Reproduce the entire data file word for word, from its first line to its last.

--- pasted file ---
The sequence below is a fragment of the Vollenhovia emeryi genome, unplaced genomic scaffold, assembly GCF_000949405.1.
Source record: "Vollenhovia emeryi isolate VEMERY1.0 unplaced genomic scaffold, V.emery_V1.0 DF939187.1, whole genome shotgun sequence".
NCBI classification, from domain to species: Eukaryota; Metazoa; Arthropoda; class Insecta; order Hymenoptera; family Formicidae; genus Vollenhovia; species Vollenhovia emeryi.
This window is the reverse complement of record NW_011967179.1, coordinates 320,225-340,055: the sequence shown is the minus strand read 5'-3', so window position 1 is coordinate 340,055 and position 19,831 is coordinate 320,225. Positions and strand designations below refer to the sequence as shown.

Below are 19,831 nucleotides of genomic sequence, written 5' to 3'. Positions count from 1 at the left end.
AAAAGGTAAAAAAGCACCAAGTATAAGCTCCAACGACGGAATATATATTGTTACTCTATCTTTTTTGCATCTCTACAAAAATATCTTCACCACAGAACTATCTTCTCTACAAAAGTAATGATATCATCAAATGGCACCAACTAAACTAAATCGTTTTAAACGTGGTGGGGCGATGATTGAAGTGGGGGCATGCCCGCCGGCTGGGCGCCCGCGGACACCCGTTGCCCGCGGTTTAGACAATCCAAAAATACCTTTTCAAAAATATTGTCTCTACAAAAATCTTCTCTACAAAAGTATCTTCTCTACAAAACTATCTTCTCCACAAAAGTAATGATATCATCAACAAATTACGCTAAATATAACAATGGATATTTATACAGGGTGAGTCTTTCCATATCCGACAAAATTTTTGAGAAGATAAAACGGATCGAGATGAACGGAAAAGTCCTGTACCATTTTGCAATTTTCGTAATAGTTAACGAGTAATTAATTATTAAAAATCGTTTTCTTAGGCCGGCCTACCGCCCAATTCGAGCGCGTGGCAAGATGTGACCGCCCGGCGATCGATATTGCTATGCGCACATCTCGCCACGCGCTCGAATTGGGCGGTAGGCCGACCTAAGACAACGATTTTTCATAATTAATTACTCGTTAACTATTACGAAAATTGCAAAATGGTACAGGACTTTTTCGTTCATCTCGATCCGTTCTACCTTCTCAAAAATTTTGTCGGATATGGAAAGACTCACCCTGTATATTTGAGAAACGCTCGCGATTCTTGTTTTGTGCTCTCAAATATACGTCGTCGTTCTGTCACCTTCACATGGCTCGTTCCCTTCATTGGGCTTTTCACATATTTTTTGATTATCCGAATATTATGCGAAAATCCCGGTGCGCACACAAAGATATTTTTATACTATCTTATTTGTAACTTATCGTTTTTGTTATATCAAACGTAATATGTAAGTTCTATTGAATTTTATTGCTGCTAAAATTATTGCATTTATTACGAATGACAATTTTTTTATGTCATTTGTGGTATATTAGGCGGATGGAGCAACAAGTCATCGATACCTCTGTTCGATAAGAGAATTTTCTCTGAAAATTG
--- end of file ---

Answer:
The sequence below is a fragment of the Vollenhovia emeryi genome, unplaced genomic scaffold, assembly GCF_000949405.1.
Source record: "Vollenhovia emeryi isolate VEMERY1.0 unplaced genomic scaffold, V.emery_V1.0 DF939187.1, whole genome shotgun sequence".
NCBI classification, from domain to species: Eukaryota; Metazoa; Arthropoda; class Insecta; order Hymenoptera; family Formicidae; genus Vollenhovia; species Vollenhovia emeryi.
This window is the reverse complement of record NW_011967179.1, coordinates 320,225-340,055: the sequence shown is the minus strand read 5'-3', so window position 1 is coordinate 340,055 and position 19,831 is coordinate 320,225. Positions and strand designations below refer to the sequence as shown.

Below are 19,831 nucleotides of genomic sequence, written 5' to 3'. Positions count from 1 at the left end.
AAAAGGTAAAAAAGCACCAAGTATAAGCTCCAACGACGGAATATATATTGTTACTCTATCTTTTTTGCATCTCTACAAAAATATCTTCACCACAGAACTATCTTCTCTACAAAAGTAATGATATCATCAAATGGCACCAACTAAACTAAATCGTTTTAAACGTGGTGGGGCGATGATTGAAGTGGGGGCATGCCCGCCGGCTGGGCGCCCGCGGACACCCGTTGCCCGCGGTTTAGACAATCCAAAAATACCTTTTCAAAAATATTGTCTCTACAAAAATCTTCTCTACAAAAGTATCTTCTCTACAAAACTATCTTCTCCACAAAAGTAATGATATCATCAACAAATTACGCTAAATATAACAATGGATATTTATACAGGGTGAGTCTTTCCATATCCGACAAAATTTTTGAGAAGATAAAACGGATCGAGATGAACGGAAAAGTCCTGTACCATTTTGCAATTTTCGTAATAGTTAACGAGTAATTAATTATTAAAAATCGTTTTCTTAGGCCGGCCTACCGCCCAATTCGAGCGCGTGGCAAGATGTGACCGCCCGGCGATCGATATTGCTATGCGCACATCTCGCCACGCGCTCGAATTGGGCGGTAGGCCGACCTAAGACAACGATTTTTCATAATTAATTACTCGTTAACTATTACGAAAATTGCAAAATGGTACAGGACTTTTTCGTTCATCTCGATCCGTTCTACCTTCTCAAAAATTTTGTCGGATATGGAAAGACTCACCCTGTATATTTGAGAAACGCTCGCGATTCTTGTTTTGTGCTCTCAAATATACGTCGTCGTTCTGTCACCTTCACATGGCTCGTTCCCTTCATTGGGCTTTTCACATATTTTTTGATTATCCGAATATTATGCGAAAATCCCGGTGCGCACACAAAGATATTTTTATACTATCTTATTTGTAACTTATCGTTTTTGTTATATCAAACGTAATATGTAAGTTCTATTGAATTTTATTGCTGCTAAAATTATTGCATTTATTACGAATGACAATTTTTTTATGTCATTTGTGGTATATTAGGCGGATGGAGCAACAAGTCATCGATACCTCTGTTCGATAAGAGAATTTTCTCTGAAAATTG